Lawyering Sub-function: Answer questions from the admin and engineers as the project proceeds.  Review the deliverables and verify the sources of information where issues were spotted.  Draw legal conclusions about which of the issues spotted by the engineer will form the case strategy.  Discuss the findings with the client.

Identify Sub-sets of Issues

When you decide to design and implement a process, you can’t possibly make a lawyer out of your engineers in a short period of time.  At best, you can select a sub-set of issues that are likely to show up in many cases, and teach them those issues first.  As they improve, you can slowly integrate more issues into the process.

As a legal process designer, you must decide which issues to start with.  Then you must train the issues in a practical way.  It can’t be all theoretical.  You have to introduce practical examples into the training materials so they can spot the issues when they come up.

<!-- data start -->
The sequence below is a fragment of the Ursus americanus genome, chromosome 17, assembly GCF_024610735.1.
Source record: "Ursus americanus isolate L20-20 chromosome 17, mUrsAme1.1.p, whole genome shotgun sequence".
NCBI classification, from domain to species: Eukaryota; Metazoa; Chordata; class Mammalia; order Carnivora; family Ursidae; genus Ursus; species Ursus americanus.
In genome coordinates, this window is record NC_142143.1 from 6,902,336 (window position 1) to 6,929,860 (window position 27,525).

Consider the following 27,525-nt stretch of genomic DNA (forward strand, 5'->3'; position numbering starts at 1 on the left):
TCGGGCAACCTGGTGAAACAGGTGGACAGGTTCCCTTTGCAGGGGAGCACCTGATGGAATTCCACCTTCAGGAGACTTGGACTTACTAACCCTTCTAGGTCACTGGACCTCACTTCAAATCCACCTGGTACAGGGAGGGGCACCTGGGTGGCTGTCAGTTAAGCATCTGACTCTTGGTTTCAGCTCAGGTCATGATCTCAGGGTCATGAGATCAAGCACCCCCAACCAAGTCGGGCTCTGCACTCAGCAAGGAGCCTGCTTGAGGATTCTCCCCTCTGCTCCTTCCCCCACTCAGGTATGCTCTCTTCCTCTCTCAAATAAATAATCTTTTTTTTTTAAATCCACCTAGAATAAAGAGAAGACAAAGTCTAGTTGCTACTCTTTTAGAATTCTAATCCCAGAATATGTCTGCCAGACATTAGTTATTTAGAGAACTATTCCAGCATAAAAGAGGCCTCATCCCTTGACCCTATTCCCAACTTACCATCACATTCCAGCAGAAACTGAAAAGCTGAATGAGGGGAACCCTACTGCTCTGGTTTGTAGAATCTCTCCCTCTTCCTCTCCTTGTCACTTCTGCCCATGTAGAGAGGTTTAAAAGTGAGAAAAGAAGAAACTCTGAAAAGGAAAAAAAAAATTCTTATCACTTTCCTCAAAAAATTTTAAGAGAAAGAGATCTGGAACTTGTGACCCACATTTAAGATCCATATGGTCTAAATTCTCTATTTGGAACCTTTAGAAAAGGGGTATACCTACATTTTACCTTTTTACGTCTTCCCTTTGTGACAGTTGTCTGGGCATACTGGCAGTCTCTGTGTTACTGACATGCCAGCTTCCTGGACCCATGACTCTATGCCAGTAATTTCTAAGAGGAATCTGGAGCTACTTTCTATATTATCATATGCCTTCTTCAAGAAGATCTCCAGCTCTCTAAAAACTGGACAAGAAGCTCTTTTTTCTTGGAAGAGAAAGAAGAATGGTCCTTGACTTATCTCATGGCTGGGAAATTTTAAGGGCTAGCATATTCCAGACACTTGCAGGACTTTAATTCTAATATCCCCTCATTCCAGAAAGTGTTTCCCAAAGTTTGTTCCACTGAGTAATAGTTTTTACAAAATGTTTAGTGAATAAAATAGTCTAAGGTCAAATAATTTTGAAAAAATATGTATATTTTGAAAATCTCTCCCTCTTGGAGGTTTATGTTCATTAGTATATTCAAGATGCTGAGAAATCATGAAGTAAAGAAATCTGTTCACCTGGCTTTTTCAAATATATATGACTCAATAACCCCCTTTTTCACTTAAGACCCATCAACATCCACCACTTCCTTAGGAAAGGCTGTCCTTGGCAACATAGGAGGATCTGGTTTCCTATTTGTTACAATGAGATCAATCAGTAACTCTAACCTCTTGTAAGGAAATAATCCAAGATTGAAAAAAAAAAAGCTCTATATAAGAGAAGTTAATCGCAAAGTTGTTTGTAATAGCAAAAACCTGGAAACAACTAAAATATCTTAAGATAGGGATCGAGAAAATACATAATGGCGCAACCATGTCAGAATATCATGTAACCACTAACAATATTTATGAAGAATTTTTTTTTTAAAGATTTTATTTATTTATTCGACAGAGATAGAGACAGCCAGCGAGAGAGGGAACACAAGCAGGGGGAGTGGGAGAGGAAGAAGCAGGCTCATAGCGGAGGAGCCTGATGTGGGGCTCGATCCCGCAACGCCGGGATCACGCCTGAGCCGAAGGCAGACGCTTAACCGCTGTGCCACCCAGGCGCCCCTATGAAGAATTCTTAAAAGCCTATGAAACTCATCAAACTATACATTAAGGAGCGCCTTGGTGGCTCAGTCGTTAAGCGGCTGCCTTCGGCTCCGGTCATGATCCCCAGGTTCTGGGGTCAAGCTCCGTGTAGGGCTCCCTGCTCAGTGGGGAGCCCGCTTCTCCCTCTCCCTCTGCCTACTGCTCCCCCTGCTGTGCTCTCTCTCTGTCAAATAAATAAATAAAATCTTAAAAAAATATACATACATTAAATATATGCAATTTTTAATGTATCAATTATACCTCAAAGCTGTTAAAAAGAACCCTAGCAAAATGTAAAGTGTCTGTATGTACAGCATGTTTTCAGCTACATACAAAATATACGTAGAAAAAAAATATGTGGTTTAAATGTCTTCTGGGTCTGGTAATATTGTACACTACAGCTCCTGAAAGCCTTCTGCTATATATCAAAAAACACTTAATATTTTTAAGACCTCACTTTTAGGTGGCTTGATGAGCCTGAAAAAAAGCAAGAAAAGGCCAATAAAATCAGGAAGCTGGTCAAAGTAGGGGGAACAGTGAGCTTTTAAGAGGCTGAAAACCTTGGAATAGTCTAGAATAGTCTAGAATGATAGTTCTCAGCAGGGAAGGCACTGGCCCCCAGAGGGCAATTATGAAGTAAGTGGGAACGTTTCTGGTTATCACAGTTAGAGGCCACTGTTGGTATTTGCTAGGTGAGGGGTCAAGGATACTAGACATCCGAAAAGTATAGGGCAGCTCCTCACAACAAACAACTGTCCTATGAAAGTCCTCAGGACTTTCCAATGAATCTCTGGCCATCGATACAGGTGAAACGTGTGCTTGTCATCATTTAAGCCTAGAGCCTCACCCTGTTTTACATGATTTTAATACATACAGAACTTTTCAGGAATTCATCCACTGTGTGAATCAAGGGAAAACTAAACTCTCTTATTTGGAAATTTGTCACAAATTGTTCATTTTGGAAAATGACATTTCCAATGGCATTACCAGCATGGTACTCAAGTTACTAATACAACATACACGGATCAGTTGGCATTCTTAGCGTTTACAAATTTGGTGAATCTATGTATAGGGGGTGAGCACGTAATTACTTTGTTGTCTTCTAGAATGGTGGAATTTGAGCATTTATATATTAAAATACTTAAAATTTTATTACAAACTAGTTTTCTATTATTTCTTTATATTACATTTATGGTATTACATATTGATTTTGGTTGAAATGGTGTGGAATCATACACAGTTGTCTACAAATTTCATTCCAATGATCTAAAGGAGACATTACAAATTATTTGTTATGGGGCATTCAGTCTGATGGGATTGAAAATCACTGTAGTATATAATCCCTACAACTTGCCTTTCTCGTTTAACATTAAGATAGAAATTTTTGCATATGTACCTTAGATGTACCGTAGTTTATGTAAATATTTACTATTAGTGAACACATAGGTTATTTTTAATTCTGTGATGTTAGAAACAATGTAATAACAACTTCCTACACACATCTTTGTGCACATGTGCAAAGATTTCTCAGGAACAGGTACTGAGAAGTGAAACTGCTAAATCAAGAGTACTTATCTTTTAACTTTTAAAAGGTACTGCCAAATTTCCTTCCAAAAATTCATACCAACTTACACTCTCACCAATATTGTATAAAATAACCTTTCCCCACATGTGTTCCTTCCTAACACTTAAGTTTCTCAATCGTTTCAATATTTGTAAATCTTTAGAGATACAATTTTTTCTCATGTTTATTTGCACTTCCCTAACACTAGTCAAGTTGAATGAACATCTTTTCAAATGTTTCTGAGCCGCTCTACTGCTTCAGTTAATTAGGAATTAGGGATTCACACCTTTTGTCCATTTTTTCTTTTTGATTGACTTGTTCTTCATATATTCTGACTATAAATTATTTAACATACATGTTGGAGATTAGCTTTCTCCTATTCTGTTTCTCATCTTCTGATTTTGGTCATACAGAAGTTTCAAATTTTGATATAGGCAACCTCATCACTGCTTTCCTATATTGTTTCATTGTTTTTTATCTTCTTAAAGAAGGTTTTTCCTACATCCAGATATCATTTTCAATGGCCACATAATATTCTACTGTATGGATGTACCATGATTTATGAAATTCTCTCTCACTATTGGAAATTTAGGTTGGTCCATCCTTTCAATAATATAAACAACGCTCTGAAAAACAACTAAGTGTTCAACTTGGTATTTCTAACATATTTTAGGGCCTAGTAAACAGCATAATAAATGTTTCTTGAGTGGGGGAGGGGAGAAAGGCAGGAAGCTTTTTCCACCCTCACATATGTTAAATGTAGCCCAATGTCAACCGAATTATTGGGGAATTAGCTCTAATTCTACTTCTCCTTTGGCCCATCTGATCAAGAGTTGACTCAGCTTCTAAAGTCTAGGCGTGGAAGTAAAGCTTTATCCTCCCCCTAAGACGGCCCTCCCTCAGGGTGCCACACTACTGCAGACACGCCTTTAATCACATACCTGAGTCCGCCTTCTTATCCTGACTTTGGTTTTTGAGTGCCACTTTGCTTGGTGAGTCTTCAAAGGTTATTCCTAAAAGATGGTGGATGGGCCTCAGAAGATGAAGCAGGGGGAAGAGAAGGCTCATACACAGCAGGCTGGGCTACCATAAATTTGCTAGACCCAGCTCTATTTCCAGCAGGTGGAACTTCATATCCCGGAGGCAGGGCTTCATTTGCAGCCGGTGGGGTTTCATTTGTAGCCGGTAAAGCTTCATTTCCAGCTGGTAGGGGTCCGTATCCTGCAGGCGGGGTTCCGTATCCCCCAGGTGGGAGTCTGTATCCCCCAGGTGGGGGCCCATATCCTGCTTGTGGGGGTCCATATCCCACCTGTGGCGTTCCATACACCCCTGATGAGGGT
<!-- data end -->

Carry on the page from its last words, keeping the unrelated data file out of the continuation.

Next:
Create Step-by-step Instructions

You have to create a step-by-step process to be followed.  The best way to do this is to do the process yourself and note what you did each step of the way.  It often surprises lawyers when they realize they can break their job down into a step-by-step process.  They quickly learn that it is a more efficient and profitable way to teach new associates and engineers.    The subsets of legal issues identified above have a natural place in your process.  So you direct the engineers where and how to make observations or comments about each issue as they move through the relevant part of the process.

Your step-by-step process should explain what you are doing, why it is helpful to you as a lawyer, and give examples of what it looks like when each step is done correctly.  It is best to do more than talk about it.  Show them what it looks like.

Create Templates and Example Deliverables

Continue through your step-by-step process and create an example deliverable for each deliverable kind.  You need to explain what each field in the deliverable is and how to complete it.  That detail needs to be somewhere, whether in your step-by-step instructions, or instructions associated with each deliverable kind.